Buraku Liberation News, March 1997 issue (N0.95)

1. BLRI launched a Japanese translation of a novel on Korean Paekjong.

The Buraku Liberation Research Institute held the 45th General Assembly on February 6 in Osaka, where the program of activities for 1997 was discussed by the 400 participants.

After the assembly, the BLRI sponsored a lecture by Mr. Chung Dongju from South Korea, in commemoration of launching his latest novel ' God's Cane ' in Japan. The main subject of the novel is Paekjong discrimination in Korea.

Although the novel was published in South Korea in 1995, the BLRI only recently published it's Japanese translation.

Concerned about the human rights situation in South Korea, Mr Dongju, a novelist and poet, has written several novels focusing on the Paekjong issue; such as 'Paekjong', a long novel in ten volumes. He lives in Kyung Namdo, near Chinju City, where the Hyongpyong Monument was established in December 1996 ( Please see a related story in the January '97 issue of Buraku Liberation News ). He actively joined the establishment of the monument.

In 1988 the BLRI published ' Discriminated-against People in Korea--- Paekjong and the Hyongpyong movement ' , a Japanese translation of the book written by Mr Yondae Kim, who is introducing hhimself as a descendant of Paekjong, and ' Liberation Movement from the Social Class in Korea ', a compilation of reports on an academic conference held in 1993 at a Chinju university in which members of the BLRI also participated. ' God's Cane ' is the third book on the Paekjong issue published by the BLRI.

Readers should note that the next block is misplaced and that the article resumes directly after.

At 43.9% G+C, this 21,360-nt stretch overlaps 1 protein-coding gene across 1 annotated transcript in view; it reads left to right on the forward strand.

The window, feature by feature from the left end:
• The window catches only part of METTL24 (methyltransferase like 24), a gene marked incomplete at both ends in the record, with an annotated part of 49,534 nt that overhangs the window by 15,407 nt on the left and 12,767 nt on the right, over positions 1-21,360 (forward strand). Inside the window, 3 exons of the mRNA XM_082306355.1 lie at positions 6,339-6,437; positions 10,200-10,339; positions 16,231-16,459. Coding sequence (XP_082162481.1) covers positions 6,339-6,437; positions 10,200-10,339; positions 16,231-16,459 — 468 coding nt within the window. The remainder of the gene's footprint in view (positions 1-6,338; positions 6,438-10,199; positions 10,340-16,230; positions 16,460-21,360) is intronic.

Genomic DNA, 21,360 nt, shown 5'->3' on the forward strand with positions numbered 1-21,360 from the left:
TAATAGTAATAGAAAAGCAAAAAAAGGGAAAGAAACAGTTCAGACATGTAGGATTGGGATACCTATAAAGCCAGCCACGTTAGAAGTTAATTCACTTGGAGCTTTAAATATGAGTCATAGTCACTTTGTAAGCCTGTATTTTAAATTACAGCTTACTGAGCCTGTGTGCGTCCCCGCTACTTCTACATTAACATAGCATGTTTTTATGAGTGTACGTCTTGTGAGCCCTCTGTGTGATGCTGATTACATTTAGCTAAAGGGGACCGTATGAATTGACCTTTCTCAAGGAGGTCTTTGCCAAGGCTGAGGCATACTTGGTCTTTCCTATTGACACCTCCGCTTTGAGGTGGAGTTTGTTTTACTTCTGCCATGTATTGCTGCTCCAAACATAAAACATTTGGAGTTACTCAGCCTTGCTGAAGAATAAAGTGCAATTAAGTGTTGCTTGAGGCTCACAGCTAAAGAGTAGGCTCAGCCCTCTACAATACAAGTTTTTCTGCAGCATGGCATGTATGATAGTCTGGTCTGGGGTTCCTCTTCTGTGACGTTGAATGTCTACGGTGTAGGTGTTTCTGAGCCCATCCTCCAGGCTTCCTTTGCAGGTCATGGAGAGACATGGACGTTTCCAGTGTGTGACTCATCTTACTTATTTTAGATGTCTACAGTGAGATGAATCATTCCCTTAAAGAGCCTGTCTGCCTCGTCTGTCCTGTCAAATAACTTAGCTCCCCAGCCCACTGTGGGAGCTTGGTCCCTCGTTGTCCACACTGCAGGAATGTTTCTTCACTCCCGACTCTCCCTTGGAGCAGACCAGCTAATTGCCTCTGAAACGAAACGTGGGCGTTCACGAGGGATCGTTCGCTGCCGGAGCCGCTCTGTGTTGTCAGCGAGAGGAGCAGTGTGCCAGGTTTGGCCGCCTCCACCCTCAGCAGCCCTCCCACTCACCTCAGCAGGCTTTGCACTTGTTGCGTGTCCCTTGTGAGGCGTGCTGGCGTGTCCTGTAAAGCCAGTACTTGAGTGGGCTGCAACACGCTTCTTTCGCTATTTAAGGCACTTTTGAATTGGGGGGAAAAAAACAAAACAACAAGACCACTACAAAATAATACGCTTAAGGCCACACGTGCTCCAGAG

For generations Paekjong people referred to a sword to slaughter cows for meat as 'God's Cane', by which they thought would lead cows to Heaven. Slaughtering was one of the major occupations of those people when the Paekjong class was institutionalized.

The following are excerpts from Mr. Dongju's lecture.

In ' God's Cane ', I gave a minute description of discrimination existing from the past up to the present, and how efforts to eliminate discrimination have been made in present Korean society. In short, I focus on the phenomena of discrimination and persecution based on sexuality, occupation , religion and ideas, particularly about the past and current Paekjong discrimination which was the most typical term for social class discrimination in Korean history.

In order to eliminate discrimination, I think that it is important to accurately understand the history of discrimination. I introduced three women from different generations in the past one hundred years, as major characters in the novel. I tried to describe through their eyes how discrimination was reflected under different system and customs in each generation.

All the three women belong to either the Paekjong class or are descendents of Paekjong. They are heroines with a tragic fate who at birth suffered double or triple discrimination. In other words, their sufferings were the hardships of many other people who died in pain caused by discrimination. The way of death of the discriminated-against heroines who were women, Paekjong, poor and without an opportunity to study, symbolized the death of all the people in a grave pain.